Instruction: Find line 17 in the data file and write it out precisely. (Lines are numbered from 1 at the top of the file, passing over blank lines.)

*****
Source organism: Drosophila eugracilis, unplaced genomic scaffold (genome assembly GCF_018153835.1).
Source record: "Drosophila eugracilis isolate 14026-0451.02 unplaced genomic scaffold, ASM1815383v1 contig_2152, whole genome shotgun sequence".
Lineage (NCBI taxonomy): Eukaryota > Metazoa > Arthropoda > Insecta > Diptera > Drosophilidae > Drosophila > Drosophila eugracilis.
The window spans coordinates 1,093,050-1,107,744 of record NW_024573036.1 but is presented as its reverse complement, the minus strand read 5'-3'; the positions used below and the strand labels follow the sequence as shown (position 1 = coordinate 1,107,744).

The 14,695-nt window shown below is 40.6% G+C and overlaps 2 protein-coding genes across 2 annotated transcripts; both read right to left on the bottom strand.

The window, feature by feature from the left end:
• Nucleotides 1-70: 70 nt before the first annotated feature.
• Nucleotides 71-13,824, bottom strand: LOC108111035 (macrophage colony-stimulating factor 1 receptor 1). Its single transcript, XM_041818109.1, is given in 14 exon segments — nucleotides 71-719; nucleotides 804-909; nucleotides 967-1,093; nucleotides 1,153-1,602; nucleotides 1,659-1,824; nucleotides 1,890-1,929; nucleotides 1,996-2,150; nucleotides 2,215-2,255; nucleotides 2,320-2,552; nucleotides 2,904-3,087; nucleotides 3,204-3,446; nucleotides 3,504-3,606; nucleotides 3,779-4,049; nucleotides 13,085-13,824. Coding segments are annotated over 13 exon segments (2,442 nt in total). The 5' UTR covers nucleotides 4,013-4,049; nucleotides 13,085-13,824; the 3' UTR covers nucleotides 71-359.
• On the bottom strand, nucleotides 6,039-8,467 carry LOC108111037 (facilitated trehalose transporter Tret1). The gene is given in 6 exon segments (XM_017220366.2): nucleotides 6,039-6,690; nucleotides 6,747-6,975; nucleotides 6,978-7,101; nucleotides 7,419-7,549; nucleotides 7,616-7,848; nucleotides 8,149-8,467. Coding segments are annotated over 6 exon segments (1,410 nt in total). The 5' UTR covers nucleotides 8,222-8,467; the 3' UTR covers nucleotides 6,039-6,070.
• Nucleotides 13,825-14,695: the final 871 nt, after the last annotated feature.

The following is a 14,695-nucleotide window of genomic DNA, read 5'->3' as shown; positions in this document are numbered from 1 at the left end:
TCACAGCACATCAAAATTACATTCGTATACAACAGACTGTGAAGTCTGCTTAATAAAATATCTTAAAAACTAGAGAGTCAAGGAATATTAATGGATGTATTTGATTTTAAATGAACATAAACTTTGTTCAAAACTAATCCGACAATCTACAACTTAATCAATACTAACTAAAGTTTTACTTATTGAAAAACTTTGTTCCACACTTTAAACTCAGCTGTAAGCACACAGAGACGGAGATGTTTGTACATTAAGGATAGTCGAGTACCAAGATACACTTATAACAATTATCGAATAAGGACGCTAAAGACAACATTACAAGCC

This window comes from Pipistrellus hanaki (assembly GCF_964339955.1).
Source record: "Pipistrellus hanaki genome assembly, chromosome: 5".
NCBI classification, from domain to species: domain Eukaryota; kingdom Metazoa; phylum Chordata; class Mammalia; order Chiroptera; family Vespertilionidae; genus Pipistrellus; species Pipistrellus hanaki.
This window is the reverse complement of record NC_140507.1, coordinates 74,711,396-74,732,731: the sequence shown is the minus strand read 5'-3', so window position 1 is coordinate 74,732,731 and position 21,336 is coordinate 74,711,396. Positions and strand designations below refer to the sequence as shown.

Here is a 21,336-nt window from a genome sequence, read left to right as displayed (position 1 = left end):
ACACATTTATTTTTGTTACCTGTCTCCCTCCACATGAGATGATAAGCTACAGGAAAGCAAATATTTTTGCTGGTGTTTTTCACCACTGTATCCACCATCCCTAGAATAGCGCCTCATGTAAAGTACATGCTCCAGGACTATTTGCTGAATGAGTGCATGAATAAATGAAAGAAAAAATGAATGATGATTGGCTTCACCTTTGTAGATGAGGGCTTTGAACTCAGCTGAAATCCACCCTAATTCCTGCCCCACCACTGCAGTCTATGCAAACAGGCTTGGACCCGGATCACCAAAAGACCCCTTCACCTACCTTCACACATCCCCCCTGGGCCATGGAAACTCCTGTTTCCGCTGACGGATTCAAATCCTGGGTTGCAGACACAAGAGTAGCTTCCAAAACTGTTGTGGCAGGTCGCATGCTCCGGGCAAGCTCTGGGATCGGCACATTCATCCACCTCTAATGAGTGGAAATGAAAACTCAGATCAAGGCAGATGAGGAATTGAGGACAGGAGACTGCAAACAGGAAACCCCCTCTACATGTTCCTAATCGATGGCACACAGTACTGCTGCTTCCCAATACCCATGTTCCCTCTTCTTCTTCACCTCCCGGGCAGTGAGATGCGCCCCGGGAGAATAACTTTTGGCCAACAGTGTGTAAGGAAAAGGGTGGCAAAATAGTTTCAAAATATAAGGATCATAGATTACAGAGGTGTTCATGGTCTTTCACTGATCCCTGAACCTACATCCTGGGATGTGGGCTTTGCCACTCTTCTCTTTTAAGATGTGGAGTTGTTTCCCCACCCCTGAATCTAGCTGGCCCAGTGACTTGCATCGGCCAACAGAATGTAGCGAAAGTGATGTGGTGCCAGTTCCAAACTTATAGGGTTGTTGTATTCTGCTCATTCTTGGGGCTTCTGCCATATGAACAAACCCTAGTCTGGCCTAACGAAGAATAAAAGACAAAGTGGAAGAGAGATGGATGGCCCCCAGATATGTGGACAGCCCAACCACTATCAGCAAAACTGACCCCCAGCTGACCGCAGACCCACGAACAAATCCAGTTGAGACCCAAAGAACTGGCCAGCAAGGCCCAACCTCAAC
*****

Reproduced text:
Here is a 21,336-nt window from a genome sequence, read left to right as displayed (position 1 = left end):